By Katya Wachtel
NEW YORK, Oct 1 (Reuters) - Steven Cohen’s $14 billion hedge fund, SAC Capital Advisors, has put long-time portfolio manager Michael Steinberg on leave after his name emerged in a sweeping government investigation into insider trading, according to a person familiar with the matter.
Steinberg was placed on leave last week, according to the person after court documents indicated he is an unindicted co-conspirator in a $62 million insider-trading case involving former SAC technology sector analyst Jon Horvath.
Horvath, who worked as a tech analyst at the Sigma Capital Management unit of SAC between 2006 and 2011, pleaded guilty on Friday to charges of insider trading in Manhattan federal court and agreed to cooperate with U.S. prosecutors in their probe.
Horvath said he obtained non-public information on the earnings of Dell Inc and Nvidia Corp that he then shared with his manager. He did not identify the manager by name.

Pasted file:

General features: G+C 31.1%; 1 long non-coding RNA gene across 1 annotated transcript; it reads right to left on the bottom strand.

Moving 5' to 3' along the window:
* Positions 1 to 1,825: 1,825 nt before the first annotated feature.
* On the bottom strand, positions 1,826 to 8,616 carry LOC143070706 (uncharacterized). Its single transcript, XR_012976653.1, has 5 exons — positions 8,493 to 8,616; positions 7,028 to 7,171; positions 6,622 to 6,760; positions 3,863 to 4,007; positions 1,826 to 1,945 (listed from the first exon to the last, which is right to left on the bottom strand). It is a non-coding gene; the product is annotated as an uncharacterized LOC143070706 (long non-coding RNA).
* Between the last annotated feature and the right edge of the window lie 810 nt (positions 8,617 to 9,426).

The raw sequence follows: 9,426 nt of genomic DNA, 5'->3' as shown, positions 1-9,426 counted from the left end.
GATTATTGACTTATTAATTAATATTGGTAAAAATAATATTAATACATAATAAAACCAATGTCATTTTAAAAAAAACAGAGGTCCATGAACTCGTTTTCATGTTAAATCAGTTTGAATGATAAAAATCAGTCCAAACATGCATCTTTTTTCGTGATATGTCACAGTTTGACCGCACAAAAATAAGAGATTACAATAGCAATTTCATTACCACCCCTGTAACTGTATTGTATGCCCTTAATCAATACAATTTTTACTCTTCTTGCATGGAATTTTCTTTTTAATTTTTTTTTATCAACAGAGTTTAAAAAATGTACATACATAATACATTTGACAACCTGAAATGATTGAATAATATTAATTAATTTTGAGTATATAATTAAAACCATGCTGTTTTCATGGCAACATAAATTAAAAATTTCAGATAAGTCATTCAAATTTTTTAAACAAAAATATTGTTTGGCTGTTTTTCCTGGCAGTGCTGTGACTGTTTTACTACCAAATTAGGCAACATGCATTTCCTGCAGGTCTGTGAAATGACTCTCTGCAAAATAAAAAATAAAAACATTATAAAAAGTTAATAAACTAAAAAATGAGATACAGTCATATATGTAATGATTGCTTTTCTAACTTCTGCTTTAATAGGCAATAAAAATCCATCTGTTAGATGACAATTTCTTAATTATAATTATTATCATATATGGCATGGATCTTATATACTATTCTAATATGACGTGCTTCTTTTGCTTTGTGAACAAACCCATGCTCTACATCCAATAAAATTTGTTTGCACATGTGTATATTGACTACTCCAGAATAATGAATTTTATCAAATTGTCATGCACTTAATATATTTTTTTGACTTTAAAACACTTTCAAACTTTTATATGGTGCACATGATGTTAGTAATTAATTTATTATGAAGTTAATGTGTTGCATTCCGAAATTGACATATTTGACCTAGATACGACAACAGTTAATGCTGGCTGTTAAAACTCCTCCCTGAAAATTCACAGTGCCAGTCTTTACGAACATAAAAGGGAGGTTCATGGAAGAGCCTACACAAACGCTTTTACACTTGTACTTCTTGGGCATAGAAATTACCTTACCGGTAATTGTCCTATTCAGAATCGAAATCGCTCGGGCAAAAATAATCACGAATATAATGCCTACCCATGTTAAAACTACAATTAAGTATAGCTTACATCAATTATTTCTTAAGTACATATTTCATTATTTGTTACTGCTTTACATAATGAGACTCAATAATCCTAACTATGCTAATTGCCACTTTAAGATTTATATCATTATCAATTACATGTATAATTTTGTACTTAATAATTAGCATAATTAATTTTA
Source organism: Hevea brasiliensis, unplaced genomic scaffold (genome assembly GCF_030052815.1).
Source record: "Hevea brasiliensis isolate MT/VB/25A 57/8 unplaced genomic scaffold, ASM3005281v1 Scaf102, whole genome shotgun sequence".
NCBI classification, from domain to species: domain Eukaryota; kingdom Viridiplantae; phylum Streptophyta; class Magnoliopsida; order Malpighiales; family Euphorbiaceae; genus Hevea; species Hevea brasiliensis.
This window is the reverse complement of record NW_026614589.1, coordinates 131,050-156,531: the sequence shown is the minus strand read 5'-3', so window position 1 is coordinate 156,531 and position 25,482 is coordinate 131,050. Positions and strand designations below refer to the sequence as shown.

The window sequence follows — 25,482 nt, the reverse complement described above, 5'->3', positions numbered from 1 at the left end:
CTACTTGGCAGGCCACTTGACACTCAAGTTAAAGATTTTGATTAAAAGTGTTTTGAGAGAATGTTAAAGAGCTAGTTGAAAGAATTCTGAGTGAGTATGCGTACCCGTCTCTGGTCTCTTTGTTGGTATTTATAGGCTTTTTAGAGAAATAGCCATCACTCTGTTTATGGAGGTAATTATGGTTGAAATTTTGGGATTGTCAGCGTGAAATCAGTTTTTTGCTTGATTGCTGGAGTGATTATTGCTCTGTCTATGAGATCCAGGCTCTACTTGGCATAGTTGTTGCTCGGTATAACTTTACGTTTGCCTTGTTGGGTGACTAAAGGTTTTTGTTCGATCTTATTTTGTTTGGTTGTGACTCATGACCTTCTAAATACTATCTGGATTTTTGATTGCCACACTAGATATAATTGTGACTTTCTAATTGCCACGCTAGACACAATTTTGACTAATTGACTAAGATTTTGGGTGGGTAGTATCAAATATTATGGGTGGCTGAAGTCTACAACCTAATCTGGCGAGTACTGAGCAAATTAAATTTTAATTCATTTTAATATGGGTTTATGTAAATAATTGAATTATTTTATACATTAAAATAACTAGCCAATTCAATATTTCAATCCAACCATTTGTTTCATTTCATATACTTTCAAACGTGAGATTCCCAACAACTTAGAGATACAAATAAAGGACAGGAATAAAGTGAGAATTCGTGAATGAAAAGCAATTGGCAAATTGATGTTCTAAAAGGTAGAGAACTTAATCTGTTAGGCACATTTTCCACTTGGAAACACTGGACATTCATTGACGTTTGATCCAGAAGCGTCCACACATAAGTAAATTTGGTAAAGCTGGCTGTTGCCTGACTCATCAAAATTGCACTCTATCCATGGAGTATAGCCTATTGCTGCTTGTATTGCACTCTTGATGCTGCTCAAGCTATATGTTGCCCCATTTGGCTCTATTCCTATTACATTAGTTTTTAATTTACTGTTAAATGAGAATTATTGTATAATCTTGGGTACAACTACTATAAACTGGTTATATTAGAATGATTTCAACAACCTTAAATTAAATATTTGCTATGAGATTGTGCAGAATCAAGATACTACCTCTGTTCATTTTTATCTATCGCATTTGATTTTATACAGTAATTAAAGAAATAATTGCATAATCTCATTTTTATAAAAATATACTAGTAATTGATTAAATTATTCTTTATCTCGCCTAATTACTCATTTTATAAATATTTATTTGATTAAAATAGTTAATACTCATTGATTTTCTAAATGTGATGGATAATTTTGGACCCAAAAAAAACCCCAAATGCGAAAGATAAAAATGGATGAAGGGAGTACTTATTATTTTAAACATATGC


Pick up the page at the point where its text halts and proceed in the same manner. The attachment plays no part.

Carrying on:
Reuters reported in January that Horvath’s supervisor was Michael Steinberg, who joined SAC Capital in 1997.
“In each instance I gave the information to the portfolio manager I worked for and we executed trades based on that information,” Horvath said in plea proceedings.
Steinberg has not been publicly accused of wrongdoing.
Horvath is the fourth person once associated with Steve Cohen’s hedge fund to be implicated or criminally or civilly charged with insider trading. Neither SAC nor its founder Cohen have also been accused of any wrongdoing.
A representative for SAC Capital declined to comment. Steinberg’s lawyer, Barry Berke, declined to comment. A person answering the phone at SAC Capital’s offices said Steinberg was not available.
News Steinberg has been put on leave was first reported by Bloomberg News.
Federal prosecutors announced the case against Horvath and three others in January.
The case is one of many that federal prosecutors are pursuing as part of a broad probe dubbed “Operation Perfect Hedge,” in which scores of traders, hedge fund managers, lawyers and consultants are alleged to have engaged in insider trading. Many have pleaded guilty or been convicted at trial in the past four years.
Horvath told U.S. District Judge Richard Sullivan that he obtained Dell and Nvidia secrets from employees of the companies before public announcements of their earnings in 2008 and 2009 and then passed that information to his portfolio manager.